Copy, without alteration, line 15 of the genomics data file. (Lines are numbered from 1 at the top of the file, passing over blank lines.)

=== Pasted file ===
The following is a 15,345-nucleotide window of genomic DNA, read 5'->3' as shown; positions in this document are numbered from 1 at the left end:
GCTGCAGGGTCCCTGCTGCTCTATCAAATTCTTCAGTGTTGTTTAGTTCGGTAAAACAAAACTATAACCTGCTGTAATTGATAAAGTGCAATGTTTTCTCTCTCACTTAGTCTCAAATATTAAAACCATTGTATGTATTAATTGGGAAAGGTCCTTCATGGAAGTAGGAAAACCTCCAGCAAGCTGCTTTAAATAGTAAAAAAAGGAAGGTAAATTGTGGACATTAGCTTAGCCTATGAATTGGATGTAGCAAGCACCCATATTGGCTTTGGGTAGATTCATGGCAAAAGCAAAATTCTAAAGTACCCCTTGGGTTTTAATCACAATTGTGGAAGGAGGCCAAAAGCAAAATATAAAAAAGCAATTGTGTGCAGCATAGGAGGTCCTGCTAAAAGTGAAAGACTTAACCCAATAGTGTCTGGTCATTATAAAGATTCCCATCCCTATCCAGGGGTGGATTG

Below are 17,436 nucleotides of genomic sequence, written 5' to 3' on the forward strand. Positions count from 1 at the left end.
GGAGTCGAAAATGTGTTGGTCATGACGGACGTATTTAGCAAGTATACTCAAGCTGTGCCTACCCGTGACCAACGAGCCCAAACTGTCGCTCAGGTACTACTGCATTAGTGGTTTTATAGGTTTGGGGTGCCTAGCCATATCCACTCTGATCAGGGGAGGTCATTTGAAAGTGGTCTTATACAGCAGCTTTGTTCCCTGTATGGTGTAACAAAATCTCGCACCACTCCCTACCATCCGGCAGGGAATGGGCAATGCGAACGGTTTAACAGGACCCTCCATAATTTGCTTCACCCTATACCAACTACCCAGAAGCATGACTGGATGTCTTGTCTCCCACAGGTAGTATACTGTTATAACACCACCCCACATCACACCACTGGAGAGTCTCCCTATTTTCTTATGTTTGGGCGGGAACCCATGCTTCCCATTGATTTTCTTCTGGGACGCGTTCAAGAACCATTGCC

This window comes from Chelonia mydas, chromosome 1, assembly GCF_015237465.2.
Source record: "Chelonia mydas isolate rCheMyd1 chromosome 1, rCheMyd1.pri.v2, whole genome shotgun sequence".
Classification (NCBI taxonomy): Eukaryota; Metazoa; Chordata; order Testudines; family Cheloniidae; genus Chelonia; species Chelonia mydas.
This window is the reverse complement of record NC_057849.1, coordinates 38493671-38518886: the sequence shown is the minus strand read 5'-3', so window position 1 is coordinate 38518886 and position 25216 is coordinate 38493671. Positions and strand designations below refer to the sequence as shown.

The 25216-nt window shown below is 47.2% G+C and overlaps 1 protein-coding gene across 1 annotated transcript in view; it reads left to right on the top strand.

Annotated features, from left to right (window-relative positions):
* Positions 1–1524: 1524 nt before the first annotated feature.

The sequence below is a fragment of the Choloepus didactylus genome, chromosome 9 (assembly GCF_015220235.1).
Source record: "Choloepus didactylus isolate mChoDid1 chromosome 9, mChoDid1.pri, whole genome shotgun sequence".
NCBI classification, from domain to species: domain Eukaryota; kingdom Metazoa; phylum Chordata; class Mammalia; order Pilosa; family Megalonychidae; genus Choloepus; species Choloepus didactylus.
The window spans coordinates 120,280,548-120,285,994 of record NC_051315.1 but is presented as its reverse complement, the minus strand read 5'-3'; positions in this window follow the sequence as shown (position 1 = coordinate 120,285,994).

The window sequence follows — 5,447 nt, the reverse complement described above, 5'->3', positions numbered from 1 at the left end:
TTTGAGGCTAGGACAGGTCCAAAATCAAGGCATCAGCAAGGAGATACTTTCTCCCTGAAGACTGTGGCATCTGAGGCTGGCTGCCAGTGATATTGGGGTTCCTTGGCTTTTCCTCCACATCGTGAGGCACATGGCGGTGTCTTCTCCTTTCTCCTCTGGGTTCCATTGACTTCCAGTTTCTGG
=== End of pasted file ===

The window spans coordinates 120,280,548-120,285,994 of record NC_051315.1 but is presented as its reverse complement, the minus strand read 5'-3'; positions in this window follow the sequence as shown (position 1 = coordinate 120,285,994).